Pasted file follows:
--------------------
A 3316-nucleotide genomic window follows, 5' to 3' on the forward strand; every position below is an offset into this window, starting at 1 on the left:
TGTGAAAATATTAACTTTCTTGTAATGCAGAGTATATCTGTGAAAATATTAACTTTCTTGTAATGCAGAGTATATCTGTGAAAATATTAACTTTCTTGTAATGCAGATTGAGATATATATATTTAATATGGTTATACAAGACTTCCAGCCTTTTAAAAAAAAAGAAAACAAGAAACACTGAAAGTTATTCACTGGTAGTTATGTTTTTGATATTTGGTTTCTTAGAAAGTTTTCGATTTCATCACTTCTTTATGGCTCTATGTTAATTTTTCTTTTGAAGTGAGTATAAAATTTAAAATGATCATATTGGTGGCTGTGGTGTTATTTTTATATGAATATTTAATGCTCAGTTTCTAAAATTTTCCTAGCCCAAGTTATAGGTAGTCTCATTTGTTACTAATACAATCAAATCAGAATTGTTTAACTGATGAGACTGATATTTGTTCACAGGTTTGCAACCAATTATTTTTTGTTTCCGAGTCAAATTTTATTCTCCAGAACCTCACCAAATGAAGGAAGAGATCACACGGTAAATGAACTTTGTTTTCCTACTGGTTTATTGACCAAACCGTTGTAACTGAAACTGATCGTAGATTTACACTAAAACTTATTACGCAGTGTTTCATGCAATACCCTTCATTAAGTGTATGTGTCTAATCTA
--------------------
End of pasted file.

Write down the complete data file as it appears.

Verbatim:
A 3316-nucleotide genomic window follows, 5' to 3' on the forward strand; every position below is an offset into this window, starting at 1 on the left:
TGTGAAAATATTAACTTTCTTGTAATGCAGAGTATATCTGTGAAAATATTAACTTTCTTGTAATGCAGAGTATATCTGTGAAAATATTAACTTTCTTGTAATGCAGATTGAGATATATATATTTAATATGGTTATACAAGACTTCCAGCCTTTTAAAAAAAAAGAAAACAAGAAACACTGAAAGTTATTCACTGGTAGTTATGTTTTTGATATTTGGTTTCTTAGAAAGTTTTCGATTTCATCACTTCTTTATGGCTCTATGTTAATTTTTCTTTTGAAGTGAGTATAAAATTTAAAATGATCATATTGGTGGCTGTGGTGTTATTTTTATATGAATATTTAATGCTCAGTTTCTAAAATTTTCCTAGCCCAAGTTATAGGTAGTCTCATTTGTTACTAATACAATCAAATCAGAATTGTTTAACTGATGAGACTGATATTTGTTCACAGGTTTGCAACCAATTATTTTTTGTTTCCGAGTCAAATTTTATTCTCCAGAACCTCACCAAATGAAGGAAGAGATCACACGGTAAATGAACTTTGTTTTCCTACTGGTTTATTGACCAAACCGTTGTAACTGAAACTGATCGTAGATTTACACTAAAACTTATTACGCAGTGTTTCATGCAATACCCTTCATTAAGTGTATGTGTCTAATCTA